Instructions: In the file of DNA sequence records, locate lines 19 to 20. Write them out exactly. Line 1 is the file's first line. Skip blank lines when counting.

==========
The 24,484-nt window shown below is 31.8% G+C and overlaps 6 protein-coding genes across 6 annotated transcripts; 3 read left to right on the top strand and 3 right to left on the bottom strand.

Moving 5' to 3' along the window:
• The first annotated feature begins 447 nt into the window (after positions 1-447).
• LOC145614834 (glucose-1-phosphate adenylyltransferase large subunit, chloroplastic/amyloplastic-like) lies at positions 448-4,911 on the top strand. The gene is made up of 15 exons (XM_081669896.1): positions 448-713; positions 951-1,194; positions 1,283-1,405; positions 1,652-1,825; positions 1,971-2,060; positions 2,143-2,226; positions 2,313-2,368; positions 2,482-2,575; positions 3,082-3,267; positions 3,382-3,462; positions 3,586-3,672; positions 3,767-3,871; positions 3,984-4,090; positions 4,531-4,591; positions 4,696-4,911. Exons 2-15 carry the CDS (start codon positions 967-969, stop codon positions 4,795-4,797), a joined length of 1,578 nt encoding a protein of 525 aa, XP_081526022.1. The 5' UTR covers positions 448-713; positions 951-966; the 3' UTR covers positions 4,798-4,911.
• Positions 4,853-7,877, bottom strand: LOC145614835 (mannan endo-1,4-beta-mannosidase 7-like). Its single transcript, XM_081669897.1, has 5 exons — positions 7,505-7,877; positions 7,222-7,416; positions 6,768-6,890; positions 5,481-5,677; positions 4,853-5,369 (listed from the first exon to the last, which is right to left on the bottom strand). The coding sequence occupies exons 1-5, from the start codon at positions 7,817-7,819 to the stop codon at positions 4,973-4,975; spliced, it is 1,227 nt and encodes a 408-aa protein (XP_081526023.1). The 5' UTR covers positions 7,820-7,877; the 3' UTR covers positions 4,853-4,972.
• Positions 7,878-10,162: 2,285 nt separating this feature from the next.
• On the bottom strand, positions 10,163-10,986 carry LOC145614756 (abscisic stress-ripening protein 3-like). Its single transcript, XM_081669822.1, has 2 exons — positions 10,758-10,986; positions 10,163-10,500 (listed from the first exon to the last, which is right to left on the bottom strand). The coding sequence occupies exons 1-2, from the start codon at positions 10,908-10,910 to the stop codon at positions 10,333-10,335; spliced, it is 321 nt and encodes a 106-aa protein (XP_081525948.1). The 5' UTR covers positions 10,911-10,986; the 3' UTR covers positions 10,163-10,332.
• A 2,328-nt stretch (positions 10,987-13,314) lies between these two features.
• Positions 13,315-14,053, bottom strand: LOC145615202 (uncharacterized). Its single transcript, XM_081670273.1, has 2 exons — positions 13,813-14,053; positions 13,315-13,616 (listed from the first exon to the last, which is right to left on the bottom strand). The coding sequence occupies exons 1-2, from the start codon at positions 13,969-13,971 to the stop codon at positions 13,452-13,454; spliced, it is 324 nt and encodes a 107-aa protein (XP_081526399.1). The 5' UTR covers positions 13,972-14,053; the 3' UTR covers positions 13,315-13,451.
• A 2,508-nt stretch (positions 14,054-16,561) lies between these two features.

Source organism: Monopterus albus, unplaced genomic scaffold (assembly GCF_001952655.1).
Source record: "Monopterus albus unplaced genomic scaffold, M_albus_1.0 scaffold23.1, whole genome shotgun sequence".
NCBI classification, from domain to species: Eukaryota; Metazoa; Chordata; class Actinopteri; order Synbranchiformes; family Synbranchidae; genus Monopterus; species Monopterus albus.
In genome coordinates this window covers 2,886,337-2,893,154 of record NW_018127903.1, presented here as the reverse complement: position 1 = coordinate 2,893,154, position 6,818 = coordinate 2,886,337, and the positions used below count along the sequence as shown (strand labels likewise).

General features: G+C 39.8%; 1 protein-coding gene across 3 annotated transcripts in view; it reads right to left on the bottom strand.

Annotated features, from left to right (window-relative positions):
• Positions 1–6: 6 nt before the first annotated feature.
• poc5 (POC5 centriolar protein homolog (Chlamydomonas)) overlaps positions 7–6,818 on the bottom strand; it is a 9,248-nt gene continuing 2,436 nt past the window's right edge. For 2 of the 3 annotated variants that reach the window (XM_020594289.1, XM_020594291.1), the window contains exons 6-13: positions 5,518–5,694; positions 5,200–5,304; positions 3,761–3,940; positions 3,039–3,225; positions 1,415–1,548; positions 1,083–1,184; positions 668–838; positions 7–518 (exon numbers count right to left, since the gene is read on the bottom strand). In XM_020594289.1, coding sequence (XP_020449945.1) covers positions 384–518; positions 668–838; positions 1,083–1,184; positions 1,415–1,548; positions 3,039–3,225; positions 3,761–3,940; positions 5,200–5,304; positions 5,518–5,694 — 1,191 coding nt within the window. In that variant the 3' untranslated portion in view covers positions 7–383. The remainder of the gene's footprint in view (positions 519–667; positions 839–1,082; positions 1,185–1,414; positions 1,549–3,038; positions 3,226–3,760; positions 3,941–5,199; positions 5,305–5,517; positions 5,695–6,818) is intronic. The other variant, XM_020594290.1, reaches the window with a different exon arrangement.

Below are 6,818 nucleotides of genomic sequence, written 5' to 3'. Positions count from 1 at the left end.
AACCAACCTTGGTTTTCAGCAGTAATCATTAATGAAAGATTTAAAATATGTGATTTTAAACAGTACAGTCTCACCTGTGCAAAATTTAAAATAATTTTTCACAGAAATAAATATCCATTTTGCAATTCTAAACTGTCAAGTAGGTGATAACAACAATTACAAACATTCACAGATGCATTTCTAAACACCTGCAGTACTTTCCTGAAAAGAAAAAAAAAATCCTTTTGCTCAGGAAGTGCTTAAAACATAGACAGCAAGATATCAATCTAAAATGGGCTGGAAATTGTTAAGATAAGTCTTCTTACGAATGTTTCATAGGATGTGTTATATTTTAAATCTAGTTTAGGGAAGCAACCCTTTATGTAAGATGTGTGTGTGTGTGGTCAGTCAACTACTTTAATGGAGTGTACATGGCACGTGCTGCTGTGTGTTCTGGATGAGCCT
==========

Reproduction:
Below are 6,818 nucleotides of genomic sequence, written 5' to 3'. Positions count from 1 at the left end.
AACCAACCTTGGTTTTCAGCAGTAATCATTAATGAAAGATTTAAAATATGTGATTTTAAACAGTACAGTCTCACCTGTGCAAAATTTAAAATAATTTTTCACAGAAATAAATATCCATTTTGCAATTCTAAACTGTCAAGTAGGTGATAACAACAATTACAAACATTCACAGATGCATTTCTAAACACCTGCAGTACTTTCCTGAAAAGAAAAAAAAAATCCTTTTGCTCAGGAAGTGCTTAAAACATAGACAGCAAGATATCAATCTAAAATGGGCTGGAAATTGTTAAGATAAGTCTTCTTACGAATGTTTCATAGGATGTGTTATATTTTAAATCTAGTTTAGGGAAGCAACCCTTTATGTAAGATGTGTGTGTGTGTGGTCAGTCAACTACTTTAATGGAGTGTACATGGCACGTGCTGCTGTGTGTTCTGGATGAGCCT